Working conditions and health

What are the effects of work, workplace and labour force conditions on the health and safety of workers and other members of society? Institute for Work & Health (IWH) research in this area seeks to understand the context in which government, sector-based and workplace injury and disability prevention programs operate. This research explores known and emerging injuries, diseases and disorders that are related to job, workplace and/or labour market conditions. It looks at the scope, potential causes and risk factors for these injuries and illnesses, as well as their effect on workers, workplaces, regulators and society as a whole.

Latest news and findings

Blurred figures of workers walking

How daily movement patterns are linked to heart health of workers

How much physical activity do Canadian workers actually do in a day, and when? And what patterns of movement are associated with lower risks of cardiovascular disease? An Institute for Work & Health (IWH) study drew on activity tracker data to answer these questions. It found that people who were sedentary—i.e. who did little physical activity throughout the day—had the highest risk of heart disease compared to most other groups. No surprise there. What is surprising, however, was how their heart health risk compared with those who did vigorous, tiring work all day.

Find out more
A man and a woman work together to push a trolley through a warehouse

New review sums up sex/gender differences in work injury and illness outcomes

Men and women may be part of the labour force in roughly equal proportions. But many jobs and industries are still dominated by one sex/gender or another. In that light, a new systematic review at IWH looks at how work exposures and injury/illness outcomes are different for men and women.

See what the literature says
A blurry image of a hospital waiting room

IWH links ER and workers’ comp claims data, finds important patterns in under-reporting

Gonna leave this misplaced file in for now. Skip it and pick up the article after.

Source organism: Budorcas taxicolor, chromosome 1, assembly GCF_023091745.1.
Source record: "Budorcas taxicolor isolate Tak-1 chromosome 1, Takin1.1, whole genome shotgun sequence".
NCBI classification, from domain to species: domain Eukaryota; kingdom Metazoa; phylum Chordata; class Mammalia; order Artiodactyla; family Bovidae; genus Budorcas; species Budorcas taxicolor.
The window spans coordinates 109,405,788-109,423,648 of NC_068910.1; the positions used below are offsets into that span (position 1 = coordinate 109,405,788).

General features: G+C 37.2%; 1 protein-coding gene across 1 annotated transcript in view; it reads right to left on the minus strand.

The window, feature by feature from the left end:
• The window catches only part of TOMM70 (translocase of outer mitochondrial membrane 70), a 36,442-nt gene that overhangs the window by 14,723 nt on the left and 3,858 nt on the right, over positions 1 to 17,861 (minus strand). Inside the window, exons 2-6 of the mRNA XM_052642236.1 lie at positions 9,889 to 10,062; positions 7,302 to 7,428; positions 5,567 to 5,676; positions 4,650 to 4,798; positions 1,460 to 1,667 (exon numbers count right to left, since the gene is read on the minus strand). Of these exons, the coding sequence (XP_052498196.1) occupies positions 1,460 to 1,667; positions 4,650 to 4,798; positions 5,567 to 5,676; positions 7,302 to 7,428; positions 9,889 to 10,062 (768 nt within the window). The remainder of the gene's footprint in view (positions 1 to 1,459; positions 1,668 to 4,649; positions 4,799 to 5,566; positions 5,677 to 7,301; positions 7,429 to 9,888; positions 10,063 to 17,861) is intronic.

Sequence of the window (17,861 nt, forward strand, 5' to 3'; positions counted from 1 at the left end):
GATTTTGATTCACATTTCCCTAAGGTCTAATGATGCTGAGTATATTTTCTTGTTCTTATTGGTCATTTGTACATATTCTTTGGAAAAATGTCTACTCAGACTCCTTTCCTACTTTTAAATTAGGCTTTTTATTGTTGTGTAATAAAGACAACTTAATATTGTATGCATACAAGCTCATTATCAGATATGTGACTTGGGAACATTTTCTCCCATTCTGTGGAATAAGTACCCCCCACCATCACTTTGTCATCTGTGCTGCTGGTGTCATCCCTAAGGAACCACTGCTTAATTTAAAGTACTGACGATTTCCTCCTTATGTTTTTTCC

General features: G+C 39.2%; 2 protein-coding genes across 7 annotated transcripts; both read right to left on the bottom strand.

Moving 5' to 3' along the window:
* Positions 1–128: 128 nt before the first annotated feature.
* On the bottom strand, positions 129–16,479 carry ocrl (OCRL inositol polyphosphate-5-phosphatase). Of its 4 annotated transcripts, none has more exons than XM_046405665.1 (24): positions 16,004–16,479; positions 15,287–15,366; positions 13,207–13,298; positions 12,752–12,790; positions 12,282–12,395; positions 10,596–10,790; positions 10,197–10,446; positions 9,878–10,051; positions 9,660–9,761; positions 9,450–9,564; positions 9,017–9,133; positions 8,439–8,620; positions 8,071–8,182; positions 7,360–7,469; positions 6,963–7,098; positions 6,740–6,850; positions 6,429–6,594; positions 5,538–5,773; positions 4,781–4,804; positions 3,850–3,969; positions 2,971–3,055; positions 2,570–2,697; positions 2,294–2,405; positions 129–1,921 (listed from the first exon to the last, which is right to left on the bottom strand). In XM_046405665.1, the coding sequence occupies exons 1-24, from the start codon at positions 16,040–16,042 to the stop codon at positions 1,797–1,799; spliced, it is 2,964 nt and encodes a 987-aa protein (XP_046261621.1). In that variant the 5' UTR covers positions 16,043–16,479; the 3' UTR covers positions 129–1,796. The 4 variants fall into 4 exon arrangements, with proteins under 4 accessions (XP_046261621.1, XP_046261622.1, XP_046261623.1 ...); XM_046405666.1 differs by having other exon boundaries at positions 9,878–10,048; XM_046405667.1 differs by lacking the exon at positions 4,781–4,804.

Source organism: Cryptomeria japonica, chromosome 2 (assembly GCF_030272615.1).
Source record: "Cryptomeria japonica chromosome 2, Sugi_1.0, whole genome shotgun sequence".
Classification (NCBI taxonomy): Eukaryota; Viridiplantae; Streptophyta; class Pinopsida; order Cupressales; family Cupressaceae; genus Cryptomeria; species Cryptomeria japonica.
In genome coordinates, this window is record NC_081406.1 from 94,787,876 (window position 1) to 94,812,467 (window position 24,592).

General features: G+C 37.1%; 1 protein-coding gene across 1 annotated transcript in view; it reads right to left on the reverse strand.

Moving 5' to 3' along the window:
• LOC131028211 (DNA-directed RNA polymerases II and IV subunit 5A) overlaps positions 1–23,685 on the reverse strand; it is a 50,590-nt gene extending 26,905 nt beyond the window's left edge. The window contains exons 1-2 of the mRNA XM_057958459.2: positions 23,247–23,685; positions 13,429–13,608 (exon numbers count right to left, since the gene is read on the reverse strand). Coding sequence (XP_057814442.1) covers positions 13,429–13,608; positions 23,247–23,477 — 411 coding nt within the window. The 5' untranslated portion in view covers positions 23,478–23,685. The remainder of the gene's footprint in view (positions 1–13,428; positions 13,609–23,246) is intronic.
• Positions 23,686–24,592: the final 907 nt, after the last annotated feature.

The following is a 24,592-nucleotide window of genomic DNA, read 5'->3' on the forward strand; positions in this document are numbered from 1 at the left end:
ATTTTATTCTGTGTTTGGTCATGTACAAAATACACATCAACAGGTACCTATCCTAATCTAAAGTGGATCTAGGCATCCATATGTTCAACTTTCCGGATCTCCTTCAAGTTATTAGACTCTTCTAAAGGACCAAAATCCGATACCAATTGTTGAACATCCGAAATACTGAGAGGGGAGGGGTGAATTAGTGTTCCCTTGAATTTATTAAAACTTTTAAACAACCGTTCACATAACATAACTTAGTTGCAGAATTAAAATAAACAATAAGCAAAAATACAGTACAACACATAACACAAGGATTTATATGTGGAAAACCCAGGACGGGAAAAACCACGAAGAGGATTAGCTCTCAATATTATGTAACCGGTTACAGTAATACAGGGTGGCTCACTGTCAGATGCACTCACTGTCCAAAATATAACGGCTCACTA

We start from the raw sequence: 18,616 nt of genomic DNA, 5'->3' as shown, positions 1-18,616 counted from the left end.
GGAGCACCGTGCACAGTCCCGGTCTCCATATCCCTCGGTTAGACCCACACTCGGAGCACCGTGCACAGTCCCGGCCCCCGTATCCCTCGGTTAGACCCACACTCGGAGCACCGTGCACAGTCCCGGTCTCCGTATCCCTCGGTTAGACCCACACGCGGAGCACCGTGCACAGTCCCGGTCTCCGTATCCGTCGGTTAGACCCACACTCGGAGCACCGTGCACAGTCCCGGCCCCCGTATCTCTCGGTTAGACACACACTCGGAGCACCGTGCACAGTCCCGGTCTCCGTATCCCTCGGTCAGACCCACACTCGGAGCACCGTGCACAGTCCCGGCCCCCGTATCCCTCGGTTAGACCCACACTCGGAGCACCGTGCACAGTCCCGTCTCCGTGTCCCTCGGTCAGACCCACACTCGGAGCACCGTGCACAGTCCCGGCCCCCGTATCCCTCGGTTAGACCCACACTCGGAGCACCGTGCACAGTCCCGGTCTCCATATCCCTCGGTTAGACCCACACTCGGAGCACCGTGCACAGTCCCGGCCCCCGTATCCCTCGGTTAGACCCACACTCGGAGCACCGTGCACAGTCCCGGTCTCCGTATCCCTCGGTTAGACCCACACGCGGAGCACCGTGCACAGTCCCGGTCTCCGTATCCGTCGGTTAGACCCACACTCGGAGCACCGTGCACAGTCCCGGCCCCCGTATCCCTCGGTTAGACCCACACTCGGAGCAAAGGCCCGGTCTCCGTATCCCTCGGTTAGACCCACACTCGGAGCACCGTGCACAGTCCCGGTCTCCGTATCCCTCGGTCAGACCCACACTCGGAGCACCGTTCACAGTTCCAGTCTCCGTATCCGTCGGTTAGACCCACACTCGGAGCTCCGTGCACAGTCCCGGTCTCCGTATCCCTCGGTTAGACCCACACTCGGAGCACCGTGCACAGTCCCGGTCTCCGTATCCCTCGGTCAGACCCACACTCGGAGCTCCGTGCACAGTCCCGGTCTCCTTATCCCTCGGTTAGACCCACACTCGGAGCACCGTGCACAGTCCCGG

Over a third of work-related injuries and illnesses treated in Ontario hospital emergency rooms (ERs) don’t get reported as Workplace Safety and Insurance Board (WSIB) claims. That’s according to a recent Institute for Work & Health (IWH) data linkage study that found notable patterns in work-related injury reporting and under-reporting—including a change in reporting levels following the 2008/09 global financial crisis.

Read about the study findings
An overhead shot of a woman holding her head in front of a laptop

IWH study finds psychosocial work factors lead to burnout, not other way around

Studies to date have repeatedly shown a link between poor psychosocial work conditions and burnout. Some have also shown the link to potentially be a causal one. But if work can cause burnout, might burnout influence a person’s relationship to work? A new IWH study recently explored this question. 

Read about the study
A worker slumps over in fatigue and defeat, next to an angry boss and a desk piled high with work

Burnout, stress risk increases greatly when psychosocial work conditions are bad overall

For one in 10 Canadian workers, the psychosocial work environment is poor across the board. They lack job security, have unmanageable workloads, receive little supervisor support, and so on. What’s more, their working conditions are associated with a substantial increase in risk of burnout and stress—seven and nine times greater risk, respectively, than among workers with good psychosocial working conditions. This is according to a new study by the Institute for Work & Health (IWH) and the Occupational Health Clinics for Ontario Workers (OHCOW).

 

Read about the findings